The likes of Mike Slade’s 100ft Farr-designed superyacht – ICAP Leopard – revelled in the conditions and soon slotted in to her natural position at the head of the fleet. She led the fleet round the Needles but was soon challenged by last year’s line honours winner, Lionel Lemonchois and team on the Multi 50  Prince de Bretagne. However, first across the line at 10.19.57, just over one minute outside the overall record, finishing in 3hrs.09mins and 57secs, was former Mini Transat winner Yves Le Blevec on the Multi 50 trimaran – Actual.

(Photo by Barry James Wilson)

Elsewhere the fleet are battling the strong winds round the south of the island and as the day progresses there are a number of retirements. However, it is great to see the likes of Dame Ellen MacArthur on the Ellen MacArthur Cancer Trust’s boat Dark Star, which is a 90ft sloop loaned to the Trust for the day. She is currently the leading yacht in the Trust’s four-boat fleet.

(Photo by Barry James Wilson)

Olympic gold medallist Ben Ainslie at the helm of the 162ft schooner, Eleonora, is now round St Catherine’s Point and enjoying a final blast home to the finish.
The overall winners of the J.P. Morgan Asset Management Round the Island Race have been confirmed, with the 81st edition of the event bringing triumph for boats both large and small.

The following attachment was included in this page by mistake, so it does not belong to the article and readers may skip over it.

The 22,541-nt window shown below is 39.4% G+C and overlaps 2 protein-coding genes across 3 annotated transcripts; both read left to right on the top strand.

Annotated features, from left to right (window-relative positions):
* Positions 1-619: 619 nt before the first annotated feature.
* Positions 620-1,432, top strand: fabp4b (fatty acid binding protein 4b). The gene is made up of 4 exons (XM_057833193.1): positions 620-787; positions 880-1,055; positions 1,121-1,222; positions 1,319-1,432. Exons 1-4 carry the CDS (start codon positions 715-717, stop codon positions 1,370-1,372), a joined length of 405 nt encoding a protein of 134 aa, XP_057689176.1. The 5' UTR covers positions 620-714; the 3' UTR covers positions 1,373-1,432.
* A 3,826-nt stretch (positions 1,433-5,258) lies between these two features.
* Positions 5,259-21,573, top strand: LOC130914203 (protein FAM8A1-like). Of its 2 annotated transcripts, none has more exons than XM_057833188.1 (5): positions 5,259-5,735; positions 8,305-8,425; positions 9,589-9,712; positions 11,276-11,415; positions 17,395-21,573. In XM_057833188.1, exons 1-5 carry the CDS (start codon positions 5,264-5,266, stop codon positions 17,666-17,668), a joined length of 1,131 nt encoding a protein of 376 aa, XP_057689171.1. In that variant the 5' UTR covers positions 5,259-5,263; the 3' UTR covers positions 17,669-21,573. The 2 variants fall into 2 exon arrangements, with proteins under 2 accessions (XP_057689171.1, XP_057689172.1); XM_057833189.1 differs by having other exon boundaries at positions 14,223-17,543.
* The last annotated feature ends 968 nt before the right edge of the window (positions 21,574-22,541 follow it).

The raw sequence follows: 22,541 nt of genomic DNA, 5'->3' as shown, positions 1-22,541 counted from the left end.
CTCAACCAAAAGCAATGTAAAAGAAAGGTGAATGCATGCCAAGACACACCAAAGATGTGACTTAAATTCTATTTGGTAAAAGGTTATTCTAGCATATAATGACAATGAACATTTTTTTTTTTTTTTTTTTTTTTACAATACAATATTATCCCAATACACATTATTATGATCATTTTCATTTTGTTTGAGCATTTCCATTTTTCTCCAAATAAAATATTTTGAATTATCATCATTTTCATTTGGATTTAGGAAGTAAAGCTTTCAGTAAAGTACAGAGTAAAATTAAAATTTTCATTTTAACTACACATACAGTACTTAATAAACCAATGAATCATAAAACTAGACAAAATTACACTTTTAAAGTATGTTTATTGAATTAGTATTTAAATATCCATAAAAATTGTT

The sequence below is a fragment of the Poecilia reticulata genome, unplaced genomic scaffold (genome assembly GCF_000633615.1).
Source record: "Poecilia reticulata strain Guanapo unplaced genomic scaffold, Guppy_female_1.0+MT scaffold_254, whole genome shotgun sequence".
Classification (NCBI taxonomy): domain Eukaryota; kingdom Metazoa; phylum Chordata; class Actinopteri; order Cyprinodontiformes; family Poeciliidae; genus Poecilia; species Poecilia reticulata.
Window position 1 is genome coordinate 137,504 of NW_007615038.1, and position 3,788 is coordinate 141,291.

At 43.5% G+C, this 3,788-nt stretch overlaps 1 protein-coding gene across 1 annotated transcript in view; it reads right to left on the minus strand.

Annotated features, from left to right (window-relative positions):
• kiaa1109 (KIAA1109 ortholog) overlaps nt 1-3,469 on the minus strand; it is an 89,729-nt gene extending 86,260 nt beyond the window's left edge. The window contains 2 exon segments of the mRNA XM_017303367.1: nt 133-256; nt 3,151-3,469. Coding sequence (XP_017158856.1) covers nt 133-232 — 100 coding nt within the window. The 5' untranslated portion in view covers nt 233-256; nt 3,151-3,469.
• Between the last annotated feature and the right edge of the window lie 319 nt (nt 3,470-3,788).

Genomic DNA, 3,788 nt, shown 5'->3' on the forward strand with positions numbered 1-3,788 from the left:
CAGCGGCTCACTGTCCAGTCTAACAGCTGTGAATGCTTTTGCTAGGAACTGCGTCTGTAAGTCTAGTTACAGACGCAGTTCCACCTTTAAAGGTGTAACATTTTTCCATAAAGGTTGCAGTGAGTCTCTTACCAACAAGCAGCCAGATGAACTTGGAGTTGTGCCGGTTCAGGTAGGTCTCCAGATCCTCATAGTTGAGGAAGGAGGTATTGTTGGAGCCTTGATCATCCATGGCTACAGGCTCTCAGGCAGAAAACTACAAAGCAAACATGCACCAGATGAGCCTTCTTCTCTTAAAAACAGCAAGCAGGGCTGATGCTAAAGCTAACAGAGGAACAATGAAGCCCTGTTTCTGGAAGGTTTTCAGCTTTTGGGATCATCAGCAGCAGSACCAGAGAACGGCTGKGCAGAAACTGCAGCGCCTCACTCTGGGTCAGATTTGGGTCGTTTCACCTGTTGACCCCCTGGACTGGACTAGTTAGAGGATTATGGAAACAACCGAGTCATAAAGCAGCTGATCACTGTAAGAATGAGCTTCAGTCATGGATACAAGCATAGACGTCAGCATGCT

The winner of the prestigious Gold Roman Bowl for first boat overall on IRC handicap is Tony Langley’s TP52 Manroland Sheetfed. Competing in IRC 0, Manroland Sheetfed (aka Weapon of Choice) was the second monohull to complete the course, finishing in 4hrs, 42mins and 12secs to win on corrected time by just 3 minutes.

(Photo by Barry James Wilson)

Tony Langley’s crew held off a strong challenge by last year’s Gold Roman Bowl winner Sundowner.  Jo Hutchinson’s  Contessa 26 won IRC Division 3D by completing the course in 8hrs, 31mins and 17secs giving them a corrected time of just 3 minutes and 4 seconds slower than the TP52 and awarding them the Silver Roman Bowl for second overall in IRC.

Sundowner also faced a fierce challenge from another previous winner of the race, Ed Donald’s Madelaine, a Nordic Folkboat that won the Gold Roman Bowl in 2007. Racing in the same class, Madelaine finished just two and a half minutes behind Sundowner on the water, to take third overall on corrected time.

Line honours went to the Multi 50 trimaran Actual, which crossed the finish line at 10.19.57 this morning, finishing in a time of 3hrs, 09mins and 57secs to just miss out on the outright record set by Francis Joyon in 2001 by just 1min, 28secs.

Skipper Yves Le Blevec, a Jules Verne record and Mini Transat winner, said: “We had three objectives for this race. Firstly don’t break the boat, secondly don’t arrive behind Prince de Bretagne, and in third it was to arrive in 1st overall across the line. We had those three points but we didn’t think about the fourth point – which was the record, and we missed the record by very little!”
Blevec said they weren’t aware of how close to the record time they were as they neared the finish: “We didn’t check that before, and when we saw the time we realised it was very close. But it was a very nice race, and on the south of the island there was big waves and windy, very nice conditions.”

They were followed home by last year’s line honours winner Prince de Bretagne, while first monohull home was the current course record holder ICAP Leopard, who rounded the Island in 03hrs, 59mins and 04secs.